This number is only growing, and while 70% of women believe online harassment to be a major problem, not many know how to prevent it.

Women are often targeted simply because they are women. Attacks are often sexualized or misogynistic, and rhetoric tends to focus on their bodies and sexual violence. This is both physically and emotionally damaging, and women are often intimidated into silence, preferring to disengage rather than put themselves at risk.

However, there are ways we can protect ourselves.

This guide was written with the intention of empowering women to navigate the internet without fear. We discuss common occurrences in which women are subject to harassment in their daily lives – on social media, at work, while dating, and more – and give tips and advice on how women can take control.

It is important for us to note that some of the advice given here encourages anonymity, rather than risking being targeted. While this may seem to run counter to the idea of encouraging self-expression, we believe that every woman should be empowered to make that choice for herself.

Our job is to give you the tools you need to do that.

We hope this guide encourages women everywhere to defend and protect themselves, and to stand up to sexual harassment, both on and off the web.

To review the full guide, click on this link:


Equal Rights Belong in the Constitution

Posted to Politics June 28, 2018 by Toni Van Pelt

Are we one state away from full constitutional equality for women?

Ninety-five years after the Equal Rights Amendment was first introduced in Congress, women are still not granted equal rights in the U.S. Constitution.

Donald Trump and his enablers feed on the resentment they can incite toward anyone who can be looked down on as “other.” The administration’s most recent actions to separate refugee children from their parents and use them as hostages to advance Trump’s political agenda undermine not only the rule of law but also our most basic humanitarian principles and common decency. Differences are scorned, diversity is rejected, beliefs are disrespected. History is rewritten and facts are denied. Acts of violence are condoned in the name of perpetuating an exclusionary, discriminatory white patriarchy.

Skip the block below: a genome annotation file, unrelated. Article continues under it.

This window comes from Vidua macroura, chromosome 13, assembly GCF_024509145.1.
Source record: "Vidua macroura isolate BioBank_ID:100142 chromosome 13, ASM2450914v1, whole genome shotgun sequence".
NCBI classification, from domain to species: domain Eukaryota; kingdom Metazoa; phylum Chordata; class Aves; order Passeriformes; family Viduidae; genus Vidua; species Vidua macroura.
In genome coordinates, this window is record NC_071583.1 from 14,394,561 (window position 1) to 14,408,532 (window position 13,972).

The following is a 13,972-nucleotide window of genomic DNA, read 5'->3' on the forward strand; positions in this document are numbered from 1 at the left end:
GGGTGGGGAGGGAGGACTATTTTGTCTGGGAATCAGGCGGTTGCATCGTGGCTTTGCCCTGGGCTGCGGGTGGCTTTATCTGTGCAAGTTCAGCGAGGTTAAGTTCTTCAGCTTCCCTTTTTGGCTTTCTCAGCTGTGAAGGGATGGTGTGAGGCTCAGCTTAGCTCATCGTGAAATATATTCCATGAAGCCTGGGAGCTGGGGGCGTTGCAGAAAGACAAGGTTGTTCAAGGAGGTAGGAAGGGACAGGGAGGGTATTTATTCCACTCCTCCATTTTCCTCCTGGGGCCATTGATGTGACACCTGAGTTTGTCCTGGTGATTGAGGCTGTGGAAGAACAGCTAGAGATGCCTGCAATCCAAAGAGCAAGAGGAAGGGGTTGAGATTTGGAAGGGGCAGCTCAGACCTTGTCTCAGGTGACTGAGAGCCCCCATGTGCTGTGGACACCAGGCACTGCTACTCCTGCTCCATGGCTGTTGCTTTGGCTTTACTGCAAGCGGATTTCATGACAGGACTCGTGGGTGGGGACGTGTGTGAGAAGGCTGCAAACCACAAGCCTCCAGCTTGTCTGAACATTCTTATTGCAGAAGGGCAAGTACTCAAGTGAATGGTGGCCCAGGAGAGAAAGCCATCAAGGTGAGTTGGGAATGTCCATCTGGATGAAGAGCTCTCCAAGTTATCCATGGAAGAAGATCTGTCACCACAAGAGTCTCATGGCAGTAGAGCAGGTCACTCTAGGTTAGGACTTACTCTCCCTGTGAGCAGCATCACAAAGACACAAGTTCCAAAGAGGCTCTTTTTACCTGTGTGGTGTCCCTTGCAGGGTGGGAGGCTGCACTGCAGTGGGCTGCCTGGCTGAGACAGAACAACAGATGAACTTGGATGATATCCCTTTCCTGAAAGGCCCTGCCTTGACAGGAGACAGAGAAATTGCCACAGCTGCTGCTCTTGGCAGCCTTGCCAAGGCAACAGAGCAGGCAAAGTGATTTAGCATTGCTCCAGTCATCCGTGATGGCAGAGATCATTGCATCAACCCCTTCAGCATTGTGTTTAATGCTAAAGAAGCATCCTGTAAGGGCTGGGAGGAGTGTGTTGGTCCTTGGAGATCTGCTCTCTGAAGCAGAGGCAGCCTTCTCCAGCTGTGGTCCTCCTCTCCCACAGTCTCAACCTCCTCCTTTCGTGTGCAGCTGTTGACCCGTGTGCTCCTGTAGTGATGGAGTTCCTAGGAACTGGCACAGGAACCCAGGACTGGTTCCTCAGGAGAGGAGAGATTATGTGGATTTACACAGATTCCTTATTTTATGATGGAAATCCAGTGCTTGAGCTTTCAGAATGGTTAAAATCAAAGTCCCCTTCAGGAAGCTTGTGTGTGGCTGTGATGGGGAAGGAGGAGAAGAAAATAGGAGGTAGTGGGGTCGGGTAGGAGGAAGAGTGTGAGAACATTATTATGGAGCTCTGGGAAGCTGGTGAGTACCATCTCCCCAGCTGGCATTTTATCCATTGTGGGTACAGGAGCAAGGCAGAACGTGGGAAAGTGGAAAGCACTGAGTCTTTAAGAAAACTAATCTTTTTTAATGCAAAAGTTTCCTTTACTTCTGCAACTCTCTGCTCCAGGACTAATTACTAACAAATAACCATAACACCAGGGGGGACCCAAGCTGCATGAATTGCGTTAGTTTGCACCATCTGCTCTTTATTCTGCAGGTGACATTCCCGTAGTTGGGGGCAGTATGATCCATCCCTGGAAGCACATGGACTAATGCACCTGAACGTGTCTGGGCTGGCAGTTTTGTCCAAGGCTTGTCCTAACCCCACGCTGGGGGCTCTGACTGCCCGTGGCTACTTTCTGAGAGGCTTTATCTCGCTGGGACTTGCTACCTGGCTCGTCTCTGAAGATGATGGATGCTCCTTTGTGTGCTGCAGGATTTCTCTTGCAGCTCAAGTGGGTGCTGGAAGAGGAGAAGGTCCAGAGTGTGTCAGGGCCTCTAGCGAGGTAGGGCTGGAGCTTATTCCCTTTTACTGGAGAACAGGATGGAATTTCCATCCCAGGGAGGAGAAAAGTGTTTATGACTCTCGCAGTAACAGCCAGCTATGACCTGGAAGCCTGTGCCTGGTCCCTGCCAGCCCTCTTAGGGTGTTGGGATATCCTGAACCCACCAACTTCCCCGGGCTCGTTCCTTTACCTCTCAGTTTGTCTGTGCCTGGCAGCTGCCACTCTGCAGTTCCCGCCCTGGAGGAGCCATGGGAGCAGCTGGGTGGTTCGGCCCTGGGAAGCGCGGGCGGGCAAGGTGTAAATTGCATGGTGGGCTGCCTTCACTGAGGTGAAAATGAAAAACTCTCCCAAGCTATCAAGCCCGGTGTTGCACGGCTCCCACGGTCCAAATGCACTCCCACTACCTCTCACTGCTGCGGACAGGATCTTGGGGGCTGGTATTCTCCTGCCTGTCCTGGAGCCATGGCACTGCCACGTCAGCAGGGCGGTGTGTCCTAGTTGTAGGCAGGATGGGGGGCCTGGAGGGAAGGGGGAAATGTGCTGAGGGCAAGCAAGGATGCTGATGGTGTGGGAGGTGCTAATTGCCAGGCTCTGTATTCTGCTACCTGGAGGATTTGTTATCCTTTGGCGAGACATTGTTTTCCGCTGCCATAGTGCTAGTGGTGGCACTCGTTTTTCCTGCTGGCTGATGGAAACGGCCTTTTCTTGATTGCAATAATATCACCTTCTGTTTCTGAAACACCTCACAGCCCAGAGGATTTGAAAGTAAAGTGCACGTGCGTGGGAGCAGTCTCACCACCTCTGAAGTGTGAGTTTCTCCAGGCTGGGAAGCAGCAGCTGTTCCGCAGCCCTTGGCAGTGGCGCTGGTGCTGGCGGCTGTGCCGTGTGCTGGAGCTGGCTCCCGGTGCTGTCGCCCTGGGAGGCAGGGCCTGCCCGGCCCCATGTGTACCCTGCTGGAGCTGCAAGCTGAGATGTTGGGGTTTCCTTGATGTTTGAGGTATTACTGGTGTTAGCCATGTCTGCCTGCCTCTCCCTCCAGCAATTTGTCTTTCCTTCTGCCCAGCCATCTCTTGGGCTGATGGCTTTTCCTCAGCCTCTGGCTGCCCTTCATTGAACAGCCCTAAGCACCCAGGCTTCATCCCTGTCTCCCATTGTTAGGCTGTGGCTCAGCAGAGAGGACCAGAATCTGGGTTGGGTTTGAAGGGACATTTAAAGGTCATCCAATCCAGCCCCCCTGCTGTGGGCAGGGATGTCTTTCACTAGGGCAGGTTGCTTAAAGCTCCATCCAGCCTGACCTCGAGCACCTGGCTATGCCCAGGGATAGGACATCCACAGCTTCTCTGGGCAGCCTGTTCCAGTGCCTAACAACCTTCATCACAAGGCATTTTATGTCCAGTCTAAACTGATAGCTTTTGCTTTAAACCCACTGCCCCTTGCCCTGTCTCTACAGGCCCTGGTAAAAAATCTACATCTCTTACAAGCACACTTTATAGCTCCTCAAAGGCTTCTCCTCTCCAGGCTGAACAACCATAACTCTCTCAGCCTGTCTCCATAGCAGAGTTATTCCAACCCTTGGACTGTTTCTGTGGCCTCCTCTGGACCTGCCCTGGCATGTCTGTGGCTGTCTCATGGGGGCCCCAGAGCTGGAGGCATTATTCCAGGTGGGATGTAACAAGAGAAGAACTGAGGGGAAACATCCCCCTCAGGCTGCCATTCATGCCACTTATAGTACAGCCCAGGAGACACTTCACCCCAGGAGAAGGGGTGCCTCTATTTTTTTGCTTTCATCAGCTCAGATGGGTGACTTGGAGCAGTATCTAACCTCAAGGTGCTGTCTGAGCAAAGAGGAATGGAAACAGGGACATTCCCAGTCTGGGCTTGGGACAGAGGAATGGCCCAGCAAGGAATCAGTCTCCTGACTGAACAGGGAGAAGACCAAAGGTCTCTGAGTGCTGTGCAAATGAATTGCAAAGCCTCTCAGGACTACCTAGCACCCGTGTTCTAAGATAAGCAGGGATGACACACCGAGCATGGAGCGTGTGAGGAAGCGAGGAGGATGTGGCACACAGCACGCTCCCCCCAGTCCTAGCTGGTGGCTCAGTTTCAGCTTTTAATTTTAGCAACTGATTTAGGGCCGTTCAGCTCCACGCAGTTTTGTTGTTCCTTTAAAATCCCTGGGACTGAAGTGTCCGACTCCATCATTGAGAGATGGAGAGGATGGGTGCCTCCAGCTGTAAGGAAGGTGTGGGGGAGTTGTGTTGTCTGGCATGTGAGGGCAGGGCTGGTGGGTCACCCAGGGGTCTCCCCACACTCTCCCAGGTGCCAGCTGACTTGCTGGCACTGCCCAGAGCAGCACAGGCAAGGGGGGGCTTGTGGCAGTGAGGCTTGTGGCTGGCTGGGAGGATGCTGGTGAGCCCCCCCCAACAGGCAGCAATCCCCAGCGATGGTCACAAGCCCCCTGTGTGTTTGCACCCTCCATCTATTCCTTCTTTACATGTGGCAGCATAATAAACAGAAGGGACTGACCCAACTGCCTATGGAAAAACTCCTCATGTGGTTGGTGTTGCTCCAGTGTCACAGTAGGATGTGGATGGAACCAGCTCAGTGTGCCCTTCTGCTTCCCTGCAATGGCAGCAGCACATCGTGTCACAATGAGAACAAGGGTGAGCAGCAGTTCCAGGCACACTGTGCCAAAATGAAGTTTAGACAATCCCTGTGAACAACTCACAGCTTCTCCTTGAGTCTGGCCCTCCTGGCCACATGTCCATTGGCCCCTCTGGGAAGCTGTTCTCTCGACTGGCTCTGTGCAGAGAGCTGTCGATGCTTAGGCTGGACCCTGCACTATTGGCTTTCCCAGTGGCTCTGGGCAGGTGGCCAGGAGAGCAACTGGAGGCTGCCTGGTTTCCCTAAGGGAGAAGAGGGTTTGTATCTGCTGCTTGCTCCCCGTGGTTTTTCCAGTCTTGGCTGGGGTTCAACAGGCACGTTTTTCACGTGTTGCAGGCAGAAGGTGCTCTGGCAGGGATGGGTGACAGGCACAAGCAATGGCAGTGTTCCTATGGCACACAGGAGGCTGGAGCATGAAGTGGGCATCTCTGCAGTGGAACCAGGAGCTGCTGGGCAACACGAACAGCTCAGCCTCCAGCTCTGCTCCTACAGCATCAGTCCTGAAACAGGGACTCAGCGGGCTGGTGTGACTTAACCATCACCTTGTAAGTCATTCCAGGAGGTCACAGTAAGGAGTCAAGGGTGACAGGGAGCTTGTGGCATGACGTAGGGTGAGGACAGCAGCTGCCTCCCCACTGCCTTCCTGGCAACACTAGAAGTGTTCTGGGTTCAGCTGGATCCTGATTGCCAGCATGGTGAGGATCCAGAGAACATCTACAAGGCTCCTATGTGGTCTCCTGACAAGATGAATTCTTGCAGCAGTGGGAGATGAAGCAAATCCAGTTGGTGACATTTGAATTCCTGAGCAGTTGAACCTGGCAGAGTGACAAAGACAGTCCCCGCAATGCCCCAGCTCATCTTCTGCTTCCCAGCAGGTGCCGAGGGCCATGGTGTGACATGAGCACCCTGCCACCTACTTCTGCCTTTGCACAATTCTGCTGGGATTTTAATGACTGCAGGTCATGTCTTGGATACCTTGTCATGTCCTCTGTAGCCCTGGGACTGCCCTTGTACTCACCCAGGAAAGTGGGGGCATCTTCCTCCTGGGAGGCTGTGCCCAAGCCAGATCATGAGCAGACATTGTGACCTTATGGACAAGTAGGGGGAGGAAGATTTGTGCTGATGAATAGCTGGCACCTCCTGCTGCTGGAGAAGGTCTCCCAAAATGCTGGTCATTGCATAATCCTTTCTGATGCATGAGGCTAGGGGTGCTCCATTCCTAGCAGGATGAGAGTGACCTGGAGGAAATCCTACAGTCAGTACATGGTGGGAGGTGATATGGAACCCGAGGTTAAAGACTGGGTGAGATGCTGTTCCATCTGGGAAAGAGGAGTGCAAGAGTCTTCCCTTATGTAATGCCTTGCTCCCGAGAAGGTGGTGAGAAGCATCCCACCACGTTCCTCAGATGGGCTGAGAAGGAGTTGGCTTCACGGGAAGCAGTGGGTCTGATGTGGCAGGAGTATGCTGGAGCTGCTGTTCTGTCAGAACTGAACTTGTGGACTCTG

At the heart of all this hatred is opposition to one of the most fundamental tenets of our democracy — equality. There are not two sides to this debate — either you are for equality or you are against it. And if you believe in equality, you must commit to its defense, no matter what.

That’s why I am rededicating myself to a cause that’s more vital, and more urgent, than ever: the passage of the Equal Rights Amendment.

Women are still not guaranteed equal rights under the U.S. Constitution. The National Organization for Women has made ratifying the ERA a top priority because equality in pay, job opportunities, political structure, health care (including reproductive health care), and education — in particular for women of color, women with disabilities and the LGBTQIA+ community — will remain an elusive dream without a guarantee in the U.S. Constitution.

The ERA would codify reproductive rights in the Constitution and greatly support low-income women who are the first to lose access to affordable birth control when family planning services are reduced.

As we push for gender equity, the gender/race pay gap remains one of the most glaring and measurable examples of inequality. Not only do women make less than men overall, but when disaggregated by race, the gap grows even further.